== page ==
An important part of the TIDO mission is to identify partners to whom to grant the right to develop and market Boston Children’s inventions. We have a track record of establishing successful partnerships, which have led the sale of products that benefit the product. Learn more about some of our success stories:
Boston Children’s Stuart Orkin, M.D. and his colleague David Ginsburg, M.D., first cloned the gene for von Willebrand factor more than 30 years ago. This discovery led to Vonvendi, the first drug approved for use in treating von Willebrand disease, a blood clotting disorder that occurs in up to 1 percent of the general population due to mutations in VWF. Learn more.
Multiple myeloma is a cancer that forms in plasma cells such as bone marrow. Robert D’Amato, M.D., Ph.D., in the vascular biology program at Boston Children’s discovered that thalidomide is a potent inhibitor of angiogenesis. He modified the drug to reduce its toxicity and increase its efficacy leading to the discovery of several analogs that the FDA has approved to treat myelodysplastic syndromes, mantle cell lymphoma and multiple myeloma. Learn more.
Wayne Lencer, M.D., a researcher in Boston Children’s Division of Gastroenterology, Hepatology and Nutrition, and his collaborators discovered a way to make protein-based drugs like clotting factors stay in the circulation system longer. Their findings, licensed to Biogen IDEC have resulted in the development of two FDA-approved treatments for hemophilia, Alprolix® and ELOCTATE®.
Using next generation sequencing and analysis, this tool diagnoses muscular dystrophy based on research conducted by Louis Kunkel, Ph.D., Director of the Genomics Program in the neurobiology department. The analysis tool examines and detects sequence variations in 33 genes, including duplications/deletions in four of these genes. Learn more.
Pfizer – Neumega®
Originally developed in the laboratory of David Williams, M.D., Chief, Division of Hematology/Oncology Neumega (interleukin 11) stimulates platelet production for use in patients with cancer in combination with chemotherapy. Learn more.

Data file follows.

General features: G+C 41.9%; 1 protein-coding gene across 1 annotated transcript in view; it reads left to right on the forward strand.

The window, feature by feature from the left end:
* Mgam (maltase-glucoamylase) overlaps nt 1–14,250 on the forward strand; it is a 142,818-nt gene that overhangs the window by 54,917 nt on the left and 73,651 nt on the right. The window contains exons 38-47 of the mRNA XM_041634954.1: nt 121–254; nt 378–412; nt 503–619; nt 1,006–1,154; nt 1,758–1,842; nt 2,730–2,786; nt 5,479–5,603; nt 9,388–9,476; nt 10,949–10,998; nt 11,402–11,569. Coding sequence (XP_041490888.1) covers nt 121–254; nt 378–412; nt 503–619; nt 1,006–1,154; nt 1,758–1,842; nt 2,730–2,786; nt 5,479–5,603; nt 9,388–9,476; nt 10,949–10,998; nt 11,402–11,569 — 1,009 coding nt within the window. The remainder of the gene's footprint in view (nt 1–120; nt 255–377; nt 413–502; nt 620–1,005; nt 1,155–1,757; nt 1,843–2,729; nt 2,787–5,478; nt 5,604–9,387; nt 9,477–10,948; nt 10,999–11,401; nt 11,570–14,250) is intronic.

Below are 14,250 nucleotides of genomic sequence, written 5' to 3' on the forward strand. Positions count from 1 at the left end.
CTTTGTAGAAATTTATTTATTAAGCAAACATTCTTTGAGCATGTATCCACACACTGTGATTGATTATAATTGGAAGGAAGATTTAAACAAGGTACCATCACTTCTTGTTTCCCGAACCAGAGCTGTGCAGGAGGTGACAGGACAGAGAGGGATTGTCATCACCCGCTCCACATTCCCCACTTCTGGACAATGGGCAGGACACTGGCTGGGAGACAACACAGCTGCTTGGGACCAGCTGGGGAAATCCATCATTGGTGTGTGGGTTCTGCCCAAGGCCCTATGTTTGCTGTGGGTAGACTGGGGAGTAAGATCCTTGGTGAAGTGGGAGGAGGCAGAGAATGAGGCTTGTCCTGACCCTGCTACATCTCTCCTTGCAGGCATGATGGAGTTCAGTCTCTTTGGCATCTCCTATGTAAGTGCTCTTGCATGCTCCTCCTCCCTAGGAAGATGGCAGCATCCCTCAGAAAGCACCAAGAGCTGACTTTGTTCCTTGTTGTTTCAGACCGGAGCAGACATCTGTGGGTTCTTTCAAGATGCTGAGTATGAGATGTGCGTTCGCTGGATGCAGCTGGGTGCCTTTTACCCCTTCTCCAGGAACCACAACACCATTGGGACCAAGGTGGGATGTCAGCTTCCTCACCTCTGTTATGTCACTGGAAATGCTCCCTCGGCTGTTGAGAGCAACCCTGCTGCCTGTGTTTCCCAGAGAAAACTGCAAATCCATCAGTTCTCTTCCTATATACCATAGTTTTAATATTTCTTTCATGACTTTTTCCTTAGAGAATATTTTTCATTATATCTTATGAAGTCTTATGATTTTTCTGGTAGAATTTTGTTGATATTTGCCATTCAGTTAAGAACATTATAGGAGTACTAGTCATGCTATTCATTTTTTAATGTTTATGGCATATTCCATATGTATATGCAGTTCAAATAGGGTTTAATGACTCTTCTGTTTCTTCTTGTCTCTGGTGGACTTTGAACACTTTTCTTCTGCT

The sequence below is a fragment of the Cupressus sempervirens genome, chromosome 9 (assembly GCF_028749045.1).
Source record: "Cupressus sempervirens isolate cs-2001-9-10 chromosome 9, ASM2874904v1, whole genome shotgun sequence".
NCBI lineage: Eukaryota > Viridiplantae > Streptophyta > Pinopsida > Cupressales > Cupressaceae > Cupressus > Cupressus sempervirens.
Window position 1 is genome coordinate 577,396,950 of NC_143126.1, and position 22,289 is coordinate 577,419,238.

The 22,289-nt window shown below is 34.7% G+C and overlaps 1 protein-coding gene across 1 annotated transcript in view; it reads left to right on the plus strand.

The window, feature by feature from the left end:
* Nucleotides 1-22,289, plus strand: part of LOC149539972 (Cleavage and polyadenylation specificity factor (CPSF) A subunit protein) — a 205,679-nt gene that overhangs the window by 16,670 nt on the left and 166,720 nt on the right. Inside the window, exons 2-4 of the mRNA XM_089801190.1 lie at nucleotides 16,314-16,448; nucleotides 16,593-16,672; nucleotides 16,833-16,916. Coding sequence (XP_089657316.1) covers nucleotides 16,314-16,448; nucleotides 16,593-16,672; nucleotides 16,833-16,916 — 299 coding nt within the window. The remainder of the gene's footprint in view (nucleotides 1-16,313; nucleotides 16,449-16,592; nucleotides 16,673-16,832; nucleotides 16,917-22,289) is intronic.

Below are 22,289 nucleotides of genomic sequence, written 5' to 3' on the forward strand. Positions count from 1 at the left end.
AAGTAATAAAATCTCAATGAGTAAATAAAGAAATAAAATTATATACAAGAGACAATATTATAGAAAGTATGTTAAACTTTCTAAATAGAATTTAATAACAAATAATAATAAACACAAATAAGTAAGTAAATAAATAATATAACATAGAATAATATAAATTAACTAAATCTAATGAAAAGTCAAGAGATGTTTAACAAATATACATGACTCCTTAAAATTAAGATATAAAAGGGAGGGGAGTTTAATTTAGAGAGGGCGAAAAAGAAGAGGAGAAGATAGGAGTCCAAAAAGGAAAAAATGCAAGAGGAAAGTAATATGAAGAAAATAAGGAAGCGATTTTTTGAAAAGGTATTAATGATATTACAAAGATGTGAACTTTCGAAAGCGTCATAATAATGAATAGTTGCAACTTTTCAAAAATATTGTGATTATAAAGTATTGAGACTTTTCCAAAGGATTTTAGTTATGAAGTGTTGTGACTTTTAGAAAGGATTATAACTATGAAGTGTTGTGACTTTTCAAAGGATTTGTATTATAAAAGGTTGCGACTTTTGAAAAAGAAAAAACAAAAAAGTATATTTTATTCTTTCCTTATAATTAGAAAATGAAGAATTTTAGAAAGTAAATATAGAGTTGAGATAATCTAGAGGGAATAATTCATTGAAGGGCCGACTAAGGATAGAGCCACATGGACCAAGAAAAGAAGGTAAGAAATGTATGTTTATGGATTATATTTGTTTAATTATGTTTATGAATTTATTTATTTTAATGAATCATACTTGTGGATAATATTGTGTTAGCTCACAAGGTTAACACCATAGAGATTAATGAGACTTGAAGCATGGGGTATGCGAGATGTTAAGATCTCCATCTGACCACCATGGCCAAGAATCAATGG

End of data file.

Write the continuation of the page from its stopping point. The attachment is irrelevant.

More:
Boston Children’s Charles Berde, M.D., Ph.D., chief of the Department of Anesthesiology, Perioperative and Pain Medicine sought a safe local anesthetic that would be a longer-lasting alternative to opioid painkillers. NeoSTX used in combination with local anesthetics provides markedly prolonged pain suppression — days, rather than the hours of potentially addictive opioids. NeoSTX is in clinical trials prior to commercial release.
EZ Board patient communication board
John Costello, M.A., director of the Augmentative Communication Program, created a medical symbol set to help patients who are unable to speak or write legibly. The symbols graphically represent words and phrases related to hospitalization. Children’s has been using them since 2002, and in 2009 TIDO licensed the medical symbol set to Vidatak, LLC, which is distributing the set on patient communication boards in every major language to care providers around the globe. Learn more.
ReFlow Shunt Flusher
Joseph Madsen, MD, Director of the Epilepsy Surgery Program in Boston Children’s Department of Neurosurgery Research developed the shunt flusher in response to a persistent and life-threatening tendency of shunts to fail in patients with hydrocephalus. The device is marketed commercially by Alcyone under the brand name ReFlow Flusher. Learn more.
iSpawn fish tank
Developed by zebrafish biologists Christian Lawrence and Isaac Adatto of Boston Children’s Aquatic Resources Program and the laboratory of Leonard Zon, MD, the iSpawn is a specialized breeding tank. Zebrafish are important for the rapid testing necessary to screen potential new therapeutics for patients with cancer and blood diseases and researchers investigating stem cells and genetic diseases. Learn more.